Saturday, 9 August 2008

dark energy

The words sound ominous - dark energy. Scientists are slowly coming to understand this mysterious feature of the universe.

The matter we can see, composed of protons and neutrons ('baryonic matter'), makes up only about 10-20% of all matter in the universe. The remainder is so-called "dark matter", because it neither emits nor reflects light and so cannot be seen. No-one yet knows for sure what it is (they think it may be small unreactive particles), but scientists know it exists because its gravitational impact can be measured. So there is much more to the universe than we can see, and in fact there is much more than matter - "dark energy" makes up perhaps 70%.

But dark energy is even harder to detect. Quantum physics concerns the interactions of very small particles, which behave quite differently to the objects we can see, and quite strangely to our way of thinking. One aspect of quantum physics is that where there is a quantum field, particles can appear and disappear.

 Quantum fluctuations in apparently empty space cause particles to appear and disappear rapidly. (I use the words "apparently empty" to describe space because particle physicists, who study quantum effects, say that where there is a quantum field, it is far from empty.) This causes empty space to have energy (known as vacuum energy or "dark energy") and to exert a gravitational force. The effect of dark energy can also be measured by its gravitational impact.

Dark energy acts in the opposite way to gravity - it tends to push things apart rather than pull them together, and is responsible for the expansion of the universe. In fact the amount of dark energy is within a very small range that allowed the universe to avoid either blowing apart by expanding too fast, or collapsing in on itself. Dark energy consists of large amounts of both positive and negative energy, and the two cancel out to 119 decimal places, leaving a very small number in the 120th place, allowing the universe to expand relatively slowly. Cosmologist Leonard Susskind comments: "To make the first 119 decimal places of the vacuum energy zero is most certainly no accident." This is one basis of the so-called "fine-tuning" argument that only a designer God could have been responsible for this, although Susskind, in common with many scientists, prefers the multiverse hypothesis.

Stephan's Quintet group of galaxies (Photo: NASA)

Now, Astronomy magazine reports,  scientists have been able to measure the effects of dark energy in areas of space where there is either a high density of galaxies (superclusters) or a dearth of galaxies (supervoids). The dark energy stretches these areas, and this changes slightly the properties of microwave radiation passing through them. Those changes have been measured, and they demonstrate that dark energy exists, although it is still unclear exactly what it is.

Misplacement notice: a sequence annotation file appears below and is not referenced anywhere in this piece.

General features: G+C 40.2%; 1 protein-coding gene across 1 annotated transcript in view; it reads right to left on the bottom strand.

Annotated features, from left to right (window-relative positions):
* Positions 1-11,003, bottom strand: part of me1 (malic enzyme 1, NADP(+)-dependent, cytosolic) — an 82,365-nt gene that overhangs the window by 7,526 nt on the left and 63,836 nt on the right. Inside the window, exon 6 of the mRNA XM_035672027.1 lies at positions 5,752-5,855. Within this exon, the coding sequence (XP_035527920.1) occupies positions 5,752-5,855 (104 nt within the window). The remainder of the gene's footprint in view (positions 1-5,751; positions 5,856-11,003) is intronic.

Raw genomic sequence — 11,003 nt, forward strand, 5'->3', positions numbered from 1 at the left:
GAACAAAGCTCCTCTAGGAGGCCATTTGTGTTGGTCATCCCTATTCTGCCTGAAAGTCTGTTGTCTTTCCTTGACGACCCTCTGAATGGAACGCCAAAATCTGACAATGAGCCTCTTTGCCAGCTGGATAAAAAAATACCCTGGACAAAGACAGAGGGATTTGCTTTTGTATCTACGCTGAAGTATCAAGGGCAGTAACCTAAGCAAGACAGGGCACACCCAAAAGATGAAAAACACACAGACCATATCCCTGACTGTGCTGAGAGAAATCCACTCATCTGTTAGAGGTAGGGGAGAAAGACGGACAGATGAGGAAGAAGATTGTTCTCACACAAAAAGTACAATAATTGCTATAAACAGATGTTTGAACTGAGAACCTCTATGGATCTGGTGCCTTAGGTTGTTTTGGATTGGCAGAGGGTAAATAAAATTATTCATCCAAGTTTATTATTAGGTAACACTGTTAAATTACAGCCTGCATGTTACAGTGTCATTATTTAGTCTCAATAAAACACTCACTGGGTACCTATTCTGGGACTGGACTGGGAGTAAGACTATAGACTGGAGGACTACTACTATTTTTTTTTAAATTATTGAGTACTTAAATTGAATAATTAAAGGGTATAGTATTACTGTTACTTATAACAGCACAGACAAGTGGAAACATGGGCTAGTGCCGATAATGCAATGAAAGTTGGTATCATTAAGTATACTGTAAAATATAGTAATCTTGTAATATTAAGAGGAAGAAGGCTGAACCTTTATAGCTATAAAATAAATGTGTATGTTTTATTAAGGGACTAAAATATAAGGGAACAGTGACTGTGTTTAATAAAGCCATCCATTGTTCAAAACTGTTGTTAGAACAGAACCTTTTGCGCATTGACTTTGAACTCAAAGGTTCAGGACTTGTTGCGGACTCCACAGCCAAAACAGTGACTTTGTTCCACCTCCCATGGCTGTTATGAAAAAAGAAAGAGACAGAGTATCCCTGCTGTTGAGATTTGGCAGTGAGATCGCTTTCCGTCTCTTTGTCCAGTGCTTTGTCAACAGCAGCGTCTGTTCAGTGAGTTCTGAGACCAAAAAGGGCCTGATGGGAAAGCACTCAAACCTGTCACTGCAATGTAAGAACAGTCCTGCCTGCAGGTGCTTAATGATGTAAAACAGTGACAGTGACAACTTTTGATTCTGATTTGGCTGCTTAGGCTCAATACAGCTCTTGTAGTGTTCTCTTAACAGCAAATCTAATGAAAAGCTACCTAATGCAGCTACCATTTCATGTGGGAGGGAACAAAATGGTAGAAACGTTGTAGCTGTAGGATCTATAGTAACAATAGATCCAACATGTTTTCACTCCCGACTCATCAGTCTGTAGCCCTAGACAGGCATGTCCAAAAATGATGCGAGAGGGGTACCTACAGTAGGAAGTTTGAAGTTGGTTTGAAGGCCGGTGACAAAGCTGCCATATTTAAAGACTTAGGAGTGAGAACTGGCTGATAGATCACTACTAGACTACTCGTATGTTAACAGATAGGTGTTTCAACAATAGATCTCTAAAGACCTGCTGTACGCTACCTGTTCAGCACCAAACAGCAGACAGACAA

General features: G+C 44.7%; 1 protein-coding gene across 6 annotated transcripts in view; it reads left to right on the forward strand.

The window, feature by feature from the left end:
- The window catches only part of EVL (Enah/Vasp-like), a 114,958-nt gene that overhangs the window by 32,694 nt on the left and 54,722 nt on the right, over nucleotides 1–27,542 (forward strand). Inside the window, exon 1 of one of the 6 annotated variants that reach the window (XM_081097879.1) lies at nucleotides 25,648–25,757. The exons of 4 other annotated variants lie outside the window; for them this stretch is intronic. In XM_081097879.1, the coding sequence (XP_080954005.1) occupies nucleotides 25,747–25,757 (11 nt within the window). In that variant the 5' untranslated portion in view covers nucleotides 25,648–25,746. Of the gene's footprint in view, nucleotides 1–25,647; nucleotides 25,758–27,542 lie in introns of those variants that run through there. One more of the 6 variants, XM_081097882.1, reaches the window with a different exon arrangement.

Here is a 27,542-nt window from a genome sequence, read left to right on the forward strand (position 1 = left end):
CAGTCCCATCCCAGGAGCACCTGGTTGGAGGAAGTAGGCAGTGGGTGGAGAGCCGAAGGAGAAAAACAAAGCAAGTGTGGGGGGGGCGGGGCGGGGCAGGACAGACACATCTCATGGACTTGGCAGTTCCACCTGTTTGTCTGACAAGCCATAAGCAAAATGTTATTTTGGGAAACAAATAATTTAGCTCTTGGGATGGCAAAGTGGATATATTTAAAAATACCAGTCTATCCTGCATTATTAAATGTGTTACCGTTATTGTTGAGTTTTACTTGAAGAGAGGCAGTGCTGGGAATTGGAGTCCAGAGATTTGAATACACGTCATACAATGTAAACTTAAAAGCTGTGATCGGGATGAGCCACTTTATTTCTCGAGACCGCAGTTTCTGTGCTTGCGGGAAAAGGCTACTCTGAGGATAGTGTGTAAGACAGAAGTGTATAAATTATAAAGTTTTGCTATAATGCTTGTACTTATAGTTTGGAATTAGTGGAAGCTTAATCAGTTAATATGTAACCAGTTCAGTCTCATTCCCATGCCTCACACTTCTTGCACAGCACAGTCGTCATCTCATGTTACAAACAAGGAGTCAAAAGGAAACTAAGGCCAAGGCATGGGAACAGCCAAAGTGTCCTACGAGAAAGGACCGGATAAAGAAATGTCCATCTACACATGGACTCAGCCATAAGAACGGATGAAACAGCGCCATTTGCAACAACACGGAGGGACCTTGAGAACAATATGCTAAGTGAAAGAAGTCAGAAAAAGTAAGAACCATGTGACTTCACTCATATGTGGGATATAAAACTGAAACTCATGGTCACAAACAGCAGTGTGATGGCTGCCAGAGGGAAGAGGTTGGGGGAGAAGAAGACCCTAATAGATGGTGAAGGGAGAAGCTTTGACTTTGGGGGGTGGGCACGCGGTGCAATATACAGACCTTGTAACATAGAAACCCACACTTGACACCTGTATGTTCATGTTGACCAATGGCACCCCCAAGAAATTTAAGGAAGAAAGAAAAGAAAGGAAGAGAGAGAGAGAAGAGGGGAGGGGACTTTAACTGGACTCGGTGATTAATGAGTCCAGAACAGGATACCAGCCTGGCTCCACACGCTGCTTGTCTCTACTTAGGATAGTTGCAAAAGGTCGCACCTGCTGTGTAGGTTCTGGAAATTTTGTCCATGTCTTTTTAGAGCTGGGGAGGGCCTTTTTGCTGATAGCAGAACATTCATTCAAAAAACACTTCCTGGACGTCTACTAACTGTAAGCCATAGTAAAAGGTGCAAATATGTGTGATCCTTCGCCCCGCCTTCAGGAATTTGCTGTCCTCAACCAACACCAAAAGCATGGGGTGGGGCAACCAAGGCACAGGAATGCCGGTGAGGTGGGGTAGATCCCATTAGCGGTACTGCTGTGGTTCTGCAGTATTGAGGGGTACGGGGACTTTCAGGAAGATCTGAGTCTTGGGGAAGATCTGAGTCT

Cosmology continues to be an interesting and exciting pursuit to follow.


  1. I always have found astronomy to be fascinating. How much stock do you place in the "fine tuning" argument for your beliefs about God?

    I find it even more fascinating that people wave off the fine tuning argument as if it is no big deal.

  2. winston

    Thanks for dropping by, and thanks for your comment.

    I don't think the fine-tuning argument, on its own, can prove the existence of God. One day we may find that the multiverse is true (though I find it implausible), or that there is an underlying physical law that explains it all. In either case, God's design would then need to be argued at a different level.

    But in conjunction with other arguments for the existence of God, I find it powerful, especially as many cosmologists (Rees, Susskind, Davies, Penrose) seem to point to, or allow, the possibility of God.

    We may consider there to be perhaps half a dozen different arguments for the existence of God (based on the first cause of the universe, fine-tuned design, human freewill, rationality and ethics, and human experience), plus, for christians, the life of Jesus. If each of these points to the reasonable possibility that God exists, the probability that they are all in error is very small.

    I think it is a feature of modern disbelief that no possibility of truth is given to any argument, which doesn't seem to me to be fair-minded.

    Thanks again.


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